Zing went the strings of my heart! Going to the top of the ol' rental queue as we speak. Certainly one of the more amusing conventions, when our male lead, like Chuck, has to act bothered with the attentions of a woman who's clearly been sent here from another planet, like Eleanor. I think of an irritated Dennis O'Keefe playing defense against a hungry Jane Greer or Andy Hardy ignoring the 20-year-old Donna Reed because she wears glasses.

Yojimboen said...

Ah, yes, The Naked Jungle! “…forty square miles of agonizing death!” A touchstone for many a dull teenage Saturday night. Whenever the conversation lagged, someone would shout those six words to rekindle the laughter. (Every teenager’s a stand-up comic.) For myself, I liked Chuck Heston the first time I saw him in The Private War of Major Benson with the babelicious but perpetually undersung Julie Adams. I think I always liked him; though he made it harder for us in later years (cf our earlier conversation about separating the artist from the art). Add to the above-mentioned titles, The Greatest Show on Earth, Major Dundee and yes, M VW, his proto-Indy, Harry Steele; but especially Will Penny, which along with The War Lord & The Big Country was for me his best work.

WTF, he was a professional who always gave us our money’s worth. In the end, “what does it matter what you say about people?” Like Quinlan, Vargas was also “some kind of man”.

Vertigo's Psycho said...

I love Parker being torrid, but an emotionless Elke is also a perfect thing, in her own way. She's even likable in Boy, Did I Get a Wrong Number!, another career high/low.

Karen said...

Vanwall, I could not be more impressed at your pulling out 633 Squadron so effortlessly; that is indeed the film with Chakiris as a Norwegian. A Norwegian freedom fighter, no less.

I'm afraid even a rousing score isn't going to get me to watch that!

Thanks for the welcome back, Siren! Three and a half weeks in Egypt were pretty fine, but I did miss your inimitable salon.

VW: imormal. I cannot stop giggling.

Flickhead said...

Elke's finest moment was in The Wrecking Crew.

Spitz Nichols said...

I believe Pauline Kael described this film best (I quote from memory), "[O]ne of those happy accidents in which bad taste transcends itself."

Poor William Millar! Extraordinarily handsome and a perfectly competent actor, he never got the sort of breakthrough role that might have ranked him with the likes of Heston, Burt Lancaster, etc. At least his stage name wasn't the sort of awful concoction the Hollywood studios inflicted on their young players (Rock, Tab, etc.), I guess the Brit studios where he started were somewhat less given to such ludicrous flights of fancy.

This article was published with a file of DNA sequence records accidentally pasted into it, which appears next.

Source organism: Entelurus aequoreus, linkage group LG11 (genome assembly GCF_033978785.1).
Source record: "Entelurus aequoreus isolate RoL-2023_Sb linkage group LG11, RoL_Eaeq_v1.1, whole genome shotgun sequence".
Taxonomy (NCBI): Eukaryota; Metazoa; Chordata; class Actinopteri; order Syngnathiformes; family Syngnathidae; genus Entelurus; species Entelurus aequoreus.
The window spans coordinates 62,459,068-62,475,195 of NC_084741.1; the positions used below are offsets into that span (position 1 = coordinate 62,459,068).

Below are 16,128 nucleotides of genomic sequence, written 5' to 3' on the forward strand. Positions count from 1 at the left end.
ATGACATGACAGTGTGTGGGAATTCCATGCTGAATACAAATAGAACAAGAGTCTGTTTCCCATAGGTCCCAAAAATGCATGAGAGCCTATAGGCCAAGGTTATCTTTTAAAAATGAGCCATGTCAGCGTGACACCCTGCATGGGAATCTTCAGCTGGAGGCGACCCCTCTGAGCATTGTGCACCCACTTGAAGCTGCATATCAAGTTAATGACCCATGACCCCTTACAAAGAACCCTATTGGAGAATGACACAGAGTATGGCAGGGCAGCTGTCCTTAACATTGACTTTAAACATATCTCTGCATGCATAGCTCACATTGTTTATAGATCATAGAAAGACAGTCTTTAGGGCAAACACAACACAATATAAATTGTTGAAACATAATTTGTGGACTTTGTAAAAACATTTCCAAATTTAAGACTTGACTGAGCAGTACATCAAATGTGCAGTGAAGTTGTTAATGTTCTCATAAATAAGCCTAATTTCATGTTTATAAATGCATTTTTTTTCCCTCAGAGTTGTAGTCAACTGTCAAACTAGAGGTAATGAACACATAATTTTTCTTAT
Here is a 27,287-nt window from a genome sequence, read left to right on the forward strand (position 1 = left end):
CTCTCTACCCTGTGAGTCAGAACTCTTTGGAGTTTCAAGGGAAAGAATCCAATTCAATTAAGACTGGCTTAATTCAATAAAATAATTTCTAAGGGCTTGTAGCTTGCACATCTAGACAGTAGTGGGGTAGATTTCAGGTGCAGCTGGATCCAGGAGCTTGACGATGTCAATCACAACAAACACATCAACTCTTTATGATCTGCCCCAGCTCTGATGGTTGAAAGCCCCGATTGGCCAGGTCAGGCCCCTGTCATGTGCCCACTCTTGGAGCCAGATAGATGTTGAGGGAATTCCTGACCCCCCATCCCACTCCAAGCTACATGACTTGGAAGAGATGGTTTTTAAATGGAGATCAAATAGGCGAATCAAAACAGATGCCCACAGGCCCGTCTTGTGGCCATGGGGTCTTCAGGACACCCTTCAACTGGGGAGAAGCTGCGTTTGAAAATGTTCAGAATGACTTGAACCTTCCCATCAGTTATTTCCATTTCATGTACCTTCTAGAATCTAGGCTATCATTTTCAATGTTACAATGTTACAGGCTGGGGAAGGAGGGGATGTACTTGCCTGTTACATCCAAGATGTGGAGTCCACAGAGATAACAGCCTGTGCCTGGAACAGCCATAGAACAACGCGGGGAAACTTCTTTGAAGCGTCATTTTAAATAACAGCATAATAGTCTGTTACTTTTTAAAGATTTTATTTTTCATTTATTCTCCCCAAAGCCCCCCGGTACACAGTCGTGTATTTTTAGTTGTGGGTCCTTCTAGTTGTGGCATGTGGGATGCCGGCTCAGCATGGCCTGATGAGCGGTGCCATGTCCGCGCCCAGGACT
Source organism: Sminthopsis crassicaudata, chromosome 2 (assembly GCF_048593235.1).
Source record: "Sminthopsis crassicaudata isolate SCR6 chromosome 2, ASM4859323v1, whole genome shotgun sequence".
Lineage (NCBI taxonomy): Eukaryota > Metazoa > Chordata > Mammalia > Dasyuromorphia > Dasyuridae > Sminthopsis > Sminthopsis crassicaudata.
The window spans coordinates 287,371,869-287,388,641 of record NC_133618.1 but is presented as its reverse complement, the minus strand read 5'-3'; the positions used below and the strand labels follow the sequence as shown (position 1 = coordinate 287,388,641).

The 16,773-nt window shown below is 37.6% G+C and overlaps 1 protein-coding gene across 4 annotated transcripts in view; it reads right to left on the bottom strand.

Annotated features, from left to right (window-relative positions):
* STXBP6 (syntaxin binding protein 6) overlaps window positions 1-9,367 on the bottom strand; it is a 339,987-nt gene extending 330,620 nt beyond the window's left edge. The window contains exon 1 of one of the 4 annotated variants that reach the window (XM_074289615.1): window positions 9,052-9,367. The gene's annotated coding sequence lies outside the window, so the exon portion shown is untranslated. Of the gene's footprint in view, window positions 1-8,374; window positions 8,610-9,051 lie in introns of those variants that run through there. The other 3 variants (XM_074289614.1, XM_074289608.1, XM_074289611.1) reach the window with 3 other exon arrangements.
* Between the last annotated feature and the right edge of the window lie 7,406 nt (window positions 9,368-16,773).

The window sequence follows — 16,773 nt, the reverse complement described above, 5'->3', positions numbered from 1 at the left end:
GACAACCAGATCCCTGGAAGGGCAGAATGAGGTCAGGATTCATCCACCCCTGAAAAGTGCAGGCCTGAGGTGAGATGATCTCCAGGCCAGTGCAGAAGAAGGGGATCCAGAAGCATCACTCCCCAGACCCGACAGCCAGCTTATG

Fortunately, he got the role he played in Ben-Hur, and that's what people remember him for, rather than this atrocity. It's part of the film's off-key perfection (with neither a realistic moment nor a line that sounds like it could have been spoken by an actual human being) that this supposedly brilliant actor Frank Fane is portrayed by someone giving one of the worst performances in a lead role ever recorded. The last ten minutes should be shown at acting schools the world over as a warning to young performers, "don't let this happen to you!"

Millar/Boyd did have a rather odd sounding voice. I was a kid when his career was at its peak, so between movie theatres and television, I saw a lot of his films. At the time, I assumed he was American, it wasn't until years later I discovered he was Ulster Irish. His odd vocal production is doubtless the result of purging his County Tyrone accent. If you're familiar with the way people speak in that part of (Northern) Ireland, you have to be impressed with his ability to sound so convincingly American. OTOH, having to constantly watch how he pronounced words probably added a stilted quality to his performing, much as it has to the work done by other foreigners. There's a very brief sequence in Billy Wilder's film One, Two, Three where Horst Buchholz gets to speak his native tongue, and it's a bit of a shock to see how relaxed and naturally animated this normally stilted and awkward performer is in those moments. But then he was a respected stage and film actor in Germany prior to going to Hollywood. I have to think working so hard to speak and pronounce his lines a certain way hurt his performance, and that this sort of thing also had a negative impact on the work of others (maybe even Elke Sommer, who knows?).

One other thing that interests me about this film is the presence of a pair of feuding parties who don't have any scenes together, i.e., Sinatra/Peter Lawford and Joseph Cotten/Hedda Hopper. Lawford looks so bloated and awful (you can smell the booze through the TV screen) that I'm relieved he doesn't have to be anywhere near Sinatra, but one does wish the filmmakers had possessed the wit to duplicate the famous incident in which Cotten gave Horrible Hedda a boot in the rear, and the onlookers clapped and cheered. I wonder if anyone had to resort to restraining orders during the shoot.

X. Trapnel said...

V, I think things started going wrong for Cotten when he found himself being stalked by Wendell Corey wearing a dress in The Killer is Loose.

Vanwall said...
This comment has been removed by the author.
Vanwall said...

Karen -

Planes and cars were my early film bent, so I have seen way too many war and car crashing movies - don't get me started on period anachronisms, biplanes, or "silenced revolvers", and James Bond's Aston Martin and the Minis from the original "Italian Job" are gods of the screen in their own right for me. I did kinda wonder what that guy from "West Side Story" was doing in my plane flick at the time, tho.